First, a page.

By Josh LaBella
The City Council tried to navigate its way through the changes suggested by the Charter Revision Commission in meetings last Wednesday and Thursday.
The major changes seen in the revision will require approval or further recommendations from the city’s legislative body. The responsibility will then transfer back to the commission, who will submit a final draft for approval back to the City Council. Then it will be voted on a final time and sent to the state for approval.
If the state approves it, the city will put the changes on a ballot. It is not likely residents will see the revised charter on November’s ballot.
“There is an incredible amount of work that needs to be done for the council to do its due diligence,” said Council Chairman Ronald Quagliani. “It’s quite possible it won’t be on November’s ballot.”
While there are a number of changes in the revision, the main three are the ones the council debated the most. The addition of a city manager, extension of terms from two years to four, and the reduction of voting districts from ten to three are central parts of the commission’s recommendations.
Frequently, all roads led back to the addition of a city manager. Several council members said they wanted the city manager to either be a West Haven resident or for it to be mandated that the person hired for the position to be required to move to the city.
Commission member John Carrano said that was the most controversial issue the body discussed, but they decided not to include that in writing so as to not limit the applicant pool. He said for that reason they gave the council the ability to create the employment contract.
Third District Councilman Aaron Charney said he was concerned adding that provision would limit the pool of applicants. He added that the position is central to the new charter.
“The most important issue, which we should have tackled first but didn’t, is the City Manager,” said Charney. “This provision impacts a lot of other charter provisions. If the council would recommend its removal, which I feel would be unwise, then the council would have to make significant changes everywhere else.”
Quagliani asked Carrano about the commission’s rationale for switching government types – saying that even if it was to avoid political decision making, the manager would still need to bring their proposals to a very political body.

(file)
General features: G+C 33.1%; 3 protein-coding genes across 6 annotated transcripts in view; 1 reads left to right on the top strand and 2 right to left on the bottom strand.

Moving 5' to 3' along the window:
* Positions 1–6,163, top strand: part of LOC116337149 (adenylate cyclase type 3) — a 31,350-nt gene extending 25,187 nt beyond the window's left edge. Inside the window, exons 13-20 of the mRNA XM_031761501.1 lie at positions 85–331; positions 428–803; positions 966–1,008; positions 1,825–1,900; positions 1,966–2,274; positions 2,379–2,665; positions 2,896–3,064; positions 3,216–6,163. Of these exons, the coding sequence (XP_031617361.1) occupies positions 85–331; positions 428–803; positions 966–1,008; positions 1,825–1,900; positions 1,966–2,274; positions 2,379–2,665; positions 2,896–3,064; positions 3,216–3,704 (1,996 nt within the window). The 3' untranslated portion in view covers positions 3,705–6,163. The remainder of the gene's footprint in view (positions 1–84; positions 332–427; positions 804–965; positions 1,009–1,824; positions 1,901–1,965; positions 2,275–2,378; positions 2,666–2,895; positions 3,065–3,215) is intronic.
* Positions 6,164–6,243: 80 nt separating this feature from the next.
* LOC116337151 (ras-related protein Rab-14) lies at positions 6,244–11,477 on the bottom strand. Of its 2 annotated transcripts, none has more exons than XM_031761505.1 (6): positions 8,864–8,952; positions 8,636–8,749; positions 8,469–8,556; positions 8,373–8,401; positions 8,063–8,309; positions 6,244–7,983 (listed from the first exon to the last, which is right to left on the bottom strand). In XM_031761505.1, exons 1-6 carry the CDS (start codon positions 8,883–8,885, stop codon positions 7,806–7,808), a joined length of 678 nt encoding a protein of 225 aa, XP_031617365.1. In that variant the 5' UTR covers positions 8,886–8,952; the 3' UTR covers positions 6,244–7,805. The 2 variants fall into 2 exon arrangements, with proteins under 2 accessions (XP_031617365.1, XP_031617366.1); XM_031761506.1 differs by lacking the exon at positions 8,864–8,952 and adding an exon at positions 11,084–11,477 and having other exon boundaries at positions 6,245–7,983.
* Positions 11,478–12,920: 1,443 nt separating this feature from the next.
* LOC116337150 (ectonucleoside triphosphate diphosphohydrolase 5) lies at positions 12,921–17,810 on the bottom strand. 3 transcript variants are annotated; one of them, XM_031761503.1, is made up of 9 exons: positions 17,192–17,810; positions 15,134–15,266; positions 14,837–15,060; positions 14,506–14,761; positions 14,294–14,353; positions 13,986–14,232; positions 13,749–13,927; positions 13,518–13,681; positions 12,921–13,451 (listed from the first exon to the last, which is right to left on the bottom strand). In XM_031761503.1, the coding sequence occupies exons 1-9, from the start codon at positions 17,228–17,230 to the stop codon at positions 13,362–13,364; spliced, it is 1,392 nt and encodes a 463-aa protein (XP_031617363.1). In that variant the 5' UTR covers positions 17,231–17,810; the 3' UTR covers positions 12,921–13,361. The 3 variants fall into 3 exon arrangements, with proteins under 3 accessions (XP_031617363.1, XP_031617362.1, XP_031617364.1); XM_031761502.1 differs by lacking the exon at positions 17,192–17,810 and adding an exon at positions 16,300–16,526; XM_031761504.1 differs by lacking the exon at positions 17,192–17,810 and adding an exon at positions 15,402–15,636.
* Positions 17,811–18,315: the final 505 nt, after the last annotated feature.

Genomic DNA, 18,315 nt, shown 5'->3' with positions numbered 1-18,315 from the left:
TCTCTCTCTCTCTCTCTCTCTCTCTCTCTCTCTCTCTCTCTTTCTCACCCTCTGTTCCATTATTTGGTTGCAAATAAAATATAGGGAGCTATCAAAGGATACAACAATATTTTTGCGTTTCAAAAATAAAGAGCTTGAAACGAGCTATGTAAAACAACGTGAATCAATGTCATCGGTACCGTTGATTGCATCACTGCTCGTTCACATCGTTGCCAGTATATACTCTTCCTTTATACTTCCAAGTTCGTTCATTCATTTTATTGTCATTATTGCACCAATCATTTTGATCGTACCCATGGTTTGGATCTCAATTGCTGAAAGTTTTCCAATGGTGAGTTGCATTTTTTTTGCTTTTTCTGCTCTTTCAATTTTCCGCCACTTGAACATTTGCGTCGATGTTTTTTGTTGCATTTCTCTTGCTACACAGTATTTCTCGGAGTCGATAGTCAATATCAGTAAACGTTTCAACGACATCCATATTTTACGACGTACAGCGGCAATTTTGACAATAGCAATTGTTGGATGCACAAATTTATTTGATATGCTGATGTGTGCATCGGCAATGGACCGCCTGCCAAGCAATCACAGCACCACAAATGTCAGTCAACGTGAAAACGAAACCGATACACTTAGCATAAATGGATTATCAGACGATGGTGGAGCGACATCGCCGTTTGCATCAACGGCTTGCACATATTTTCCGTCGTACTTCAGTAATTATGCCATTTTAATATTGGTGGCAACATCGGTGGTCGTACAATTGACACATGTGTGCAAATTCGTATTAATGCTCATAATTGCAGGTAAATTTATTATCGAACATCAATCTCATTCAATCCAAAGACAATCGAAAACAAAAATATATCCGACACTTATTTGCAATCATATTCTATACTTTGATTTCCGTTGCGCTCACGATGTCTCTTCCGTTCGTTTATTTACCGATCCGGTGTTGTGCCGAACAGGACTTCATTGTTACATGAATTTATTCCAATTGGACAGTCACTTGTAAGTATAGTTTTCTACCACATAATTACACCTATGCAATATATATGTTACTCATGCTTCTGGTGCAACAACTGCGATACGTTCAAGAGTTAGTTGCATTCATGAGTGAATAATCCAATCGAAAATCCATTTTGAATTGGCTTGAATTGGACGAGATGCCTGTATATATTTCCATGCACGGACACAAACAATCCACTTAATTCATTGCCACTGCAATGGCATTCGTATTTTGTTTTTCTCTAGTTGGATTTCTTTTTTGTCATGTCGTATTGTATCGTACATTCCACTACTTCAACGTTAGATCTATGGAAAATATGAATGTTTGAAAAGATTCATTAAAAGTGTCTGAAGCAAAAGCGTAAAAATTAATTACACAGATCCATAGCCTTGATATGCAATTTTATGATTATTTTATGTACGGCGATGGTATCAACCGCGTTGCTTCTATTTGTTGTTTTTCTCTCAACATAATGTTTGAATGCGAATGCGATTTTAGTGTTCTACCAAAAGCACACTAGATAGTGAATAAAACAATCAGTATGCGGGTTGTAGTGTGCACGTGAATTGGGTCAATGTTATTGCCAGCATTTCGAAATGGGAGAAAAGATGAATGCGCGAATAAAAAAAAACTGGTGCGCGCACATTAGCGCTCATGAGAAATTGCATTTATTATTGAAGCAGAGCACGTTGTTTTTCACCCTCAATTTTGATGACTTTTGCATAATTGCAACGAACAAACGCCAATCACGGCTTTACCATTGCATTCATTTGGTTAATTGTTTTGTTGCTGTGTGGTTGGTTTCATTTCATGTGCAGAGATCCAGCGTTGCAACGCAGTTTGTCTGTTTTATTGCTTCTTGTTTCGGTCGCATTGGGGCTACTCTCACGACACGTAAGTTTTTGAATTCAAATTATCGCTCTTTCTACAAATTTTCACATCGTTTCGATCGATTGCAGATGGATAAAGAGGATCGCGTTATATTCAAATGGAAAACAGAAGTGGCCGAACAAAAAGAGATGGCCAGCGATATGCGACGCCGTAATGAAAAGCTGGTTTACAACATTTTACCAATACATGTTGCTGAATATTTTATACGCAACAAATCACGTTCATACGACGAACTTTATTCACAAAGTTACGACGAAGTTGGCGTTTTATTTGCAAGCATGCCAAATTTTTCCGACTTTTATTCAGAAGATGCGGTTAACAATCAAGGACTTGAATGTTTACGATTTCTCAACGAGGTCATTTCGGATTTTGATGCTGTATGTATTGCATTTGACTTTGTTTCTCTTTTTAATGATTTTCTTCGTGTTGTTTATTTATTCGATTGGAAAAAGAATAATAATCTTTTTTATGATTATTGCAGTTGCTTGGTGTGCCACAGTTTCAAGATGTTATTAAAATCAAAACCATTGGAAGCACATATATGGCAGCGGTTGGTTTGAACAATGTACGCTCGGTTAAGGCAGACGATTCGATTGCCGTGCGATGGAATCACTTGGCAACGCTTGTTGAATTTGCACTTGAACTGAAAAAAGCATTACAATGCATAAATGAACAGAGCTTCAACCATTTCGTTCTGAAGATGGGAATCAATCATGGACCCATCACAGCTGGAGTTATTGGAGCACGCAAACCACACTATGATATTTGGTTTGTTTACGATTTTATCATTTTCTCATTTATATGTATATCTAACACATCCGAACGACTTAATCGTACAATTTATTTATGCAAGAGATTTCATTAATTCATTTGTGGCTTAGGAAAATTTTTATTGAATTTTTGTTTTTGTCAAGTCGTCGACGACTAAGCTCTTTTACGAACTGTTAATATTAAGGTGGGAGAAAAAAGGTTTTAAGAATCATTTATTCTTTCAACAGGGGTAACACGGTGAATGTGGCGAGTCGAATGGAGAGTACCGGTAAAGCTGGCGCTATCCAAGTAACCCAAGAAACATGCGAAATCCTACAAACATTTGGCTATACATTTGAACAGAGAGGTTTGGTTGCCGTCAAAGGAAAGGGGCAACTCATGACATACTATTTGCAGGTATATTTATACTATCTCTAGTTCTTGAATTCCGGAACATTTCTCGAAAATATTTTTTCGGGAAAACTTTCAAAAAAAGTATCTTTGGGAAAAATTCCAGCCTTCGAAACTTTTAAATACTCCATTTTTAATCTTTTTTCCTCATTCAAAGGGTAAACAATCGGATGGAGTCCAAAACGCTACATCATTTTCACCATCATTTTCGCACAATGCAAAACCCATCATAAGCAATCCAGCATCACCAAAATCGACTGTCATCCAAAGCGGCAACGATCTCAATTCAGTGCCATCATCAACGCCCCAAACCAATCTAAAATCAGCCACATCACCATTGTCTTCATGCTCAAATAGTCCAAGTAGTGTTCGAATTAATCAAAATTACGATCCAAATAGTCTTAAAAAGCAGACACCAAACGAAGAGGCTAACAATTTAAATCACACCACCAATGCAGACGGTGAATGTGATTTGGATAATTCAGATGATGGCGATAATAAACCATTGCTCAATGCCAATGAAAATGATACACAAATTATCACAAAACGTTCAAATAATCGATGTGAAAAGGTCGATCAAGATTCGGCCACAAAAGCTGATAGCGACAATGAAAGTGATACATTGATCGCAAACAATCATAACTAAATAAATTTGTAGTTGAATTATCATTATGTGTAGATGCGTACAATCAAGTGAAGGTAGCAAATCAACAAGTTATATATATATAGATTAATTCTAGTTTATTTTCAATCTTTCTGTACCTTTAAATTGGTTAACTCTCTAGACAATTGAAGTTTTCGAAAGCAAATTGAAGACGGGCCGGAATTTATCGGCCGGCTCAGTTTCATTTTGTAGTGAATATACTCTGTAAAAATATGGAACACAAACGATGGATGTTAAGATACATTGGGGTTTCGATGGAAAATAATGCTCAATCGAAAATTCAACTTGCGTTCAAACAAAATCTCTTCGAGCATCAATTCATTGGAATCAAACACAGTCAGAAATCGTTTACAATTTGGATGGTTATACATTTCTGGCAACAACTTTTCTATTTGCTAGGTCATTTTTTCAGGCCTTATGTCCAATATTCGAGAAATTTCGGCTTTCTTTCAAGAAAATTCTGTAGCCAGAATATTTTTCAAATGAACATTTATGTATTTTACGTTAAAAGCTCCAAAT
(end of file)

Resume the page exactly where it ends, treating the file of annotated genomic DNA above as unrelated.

“It’s time for a professional,” said Carrano. “We are under state control for a second time. This isn’t Sim City. People go to school to run a city; there aren’t a lot of them.”
Carrano said it was clear that something was not working so the commission is trying to give the city something that does.
The council spent the time asking questions to Carrano and, occasionally, Commission Chairman Ed Granfield. They also had Corporation Counsel Craig Sullivan sit in on the meeting to answer any legal questions. The council requested data which supported the recommendations the commission made.
Quagliani said the topic was very complicated and took the commission a year to work on.
“I am fine if tonight is just a question and answer,” said Quagliani, adding this was not something they should rush. “I’m okay with getting our feet wet.”
In a series of articles, the commission has attempted to lay out its case for the structural changes it proposes. This week it is calling upon the council to put the block of changes before the voters in November as one question (See page 5).
The chairman, Ed Granfield, and majority leader, John Carrano penned a column this week saying they understand the council’s treading lightly because of the state-mandated deadlines, but to postpone the vote will cost the taxpayers money and not be good for the process.
“The CRC remains steadfast in its support of our proposal,” Granfield and Carrano wrote. “The legal review is complete, the back and forth between the two committees will be opinion based but can potentially kick the can down the road far enough that this may not be on the November ballot. Whether you may love it, hate it, or you may not be sure about it, this proposal is ready to go and in our opinion its fate should be decided by the voters in November.”